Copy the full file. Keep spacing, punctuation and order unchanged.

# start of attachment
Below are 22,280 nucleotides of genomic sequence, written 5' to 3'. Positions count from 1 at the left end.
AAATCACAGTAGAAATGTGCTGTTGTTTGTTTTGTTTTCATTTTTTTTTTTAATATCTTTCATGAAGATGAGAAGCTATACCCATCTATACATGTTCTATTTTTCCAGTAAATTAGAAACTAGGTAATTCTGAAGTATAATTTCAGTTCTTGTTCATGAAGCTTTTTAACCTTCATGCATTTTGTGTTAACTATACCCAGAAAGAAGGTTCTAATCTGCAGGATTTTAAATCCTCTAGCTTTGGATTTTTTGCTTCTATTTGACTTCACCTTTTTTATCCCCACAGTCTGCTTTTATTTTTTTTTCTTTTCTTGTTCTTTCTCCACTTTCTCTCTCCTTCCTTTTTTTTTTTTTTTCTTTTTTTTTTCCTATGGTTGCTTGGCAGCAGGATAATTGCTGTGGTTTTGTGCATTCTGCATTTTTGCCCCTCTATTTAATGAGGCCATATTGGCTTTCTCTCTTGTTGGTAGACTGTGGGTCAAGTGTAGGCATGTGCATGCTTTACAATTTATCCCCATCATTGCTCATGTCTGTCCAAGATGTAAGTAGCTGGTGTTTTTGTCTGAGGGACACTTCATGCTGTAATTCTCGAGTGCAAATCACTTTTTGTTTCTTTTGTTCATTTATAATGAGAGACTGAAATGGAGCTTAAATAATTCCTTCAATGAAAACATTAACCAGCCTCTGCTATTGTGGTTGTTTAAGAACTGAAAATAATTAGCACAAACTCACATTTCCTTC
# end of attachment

Below are 22,280 nucleotides of genomic sequence, written 5' to 3'. Positions count from 1 at the left end.
AAATCACAGTAGAAATGTGCTGTTGTTTGTTTTGTTTTCATTTTTTTTTTTAATATCTTTCATGAAGATGAGAAGCTATACCCATCTATACATGTTCTATTTTTCCAGTAAATTAGAAACTAGGTAATTCTGAAGTATAATTTCAGTTCTTGTTCATGAAGCTTTTTAACCTTCATGCATTTTGTGTTAACTATACCCAGAAAGAAGGTTCTAATCTGCAGGATTTTAAATCCTCTAGCTTTGGATTTTTTGCTTCTATTTGACTTCACCTTTTTTATCCCCACAGTCTGCTTTTATTTTTTTTTCTTTTCTTGTTCTTTCTCCACTTTCTCTCTCCTTCCTTTTTTTTTTTTTTTCTTTTTTTTTTCCTATGGTTGCTTGGCAGCAGGATAATTGCTGTGGTTTTGTGCATTCTGCATTTTTGCCCCTCTATTTAATGAGGCCATATTGGCTTTCTCTCTTGTTGGTAGACTGTGGGTCAAGTGTAGGCATGTGCATGCTTTACAATTTATCCCCATCATTGCTCATGTCTGTCCAAGATGTAAGTAGCTGGTGTTTTTGTCTGAGGGACACTTCATGCTGTAATTCTCGAGTGCAAATCACTTTTTGTTTCTTTTGTTCATTTATAATGAGAGACTGAAATGGAGCTTAAATAATTCCTTCAATGAAAACATTAACCAGCCTCTGCTATTGTGGTTGTTTAAGAACTGAAAATAATTAGCACAAACTCACATTTCCTTC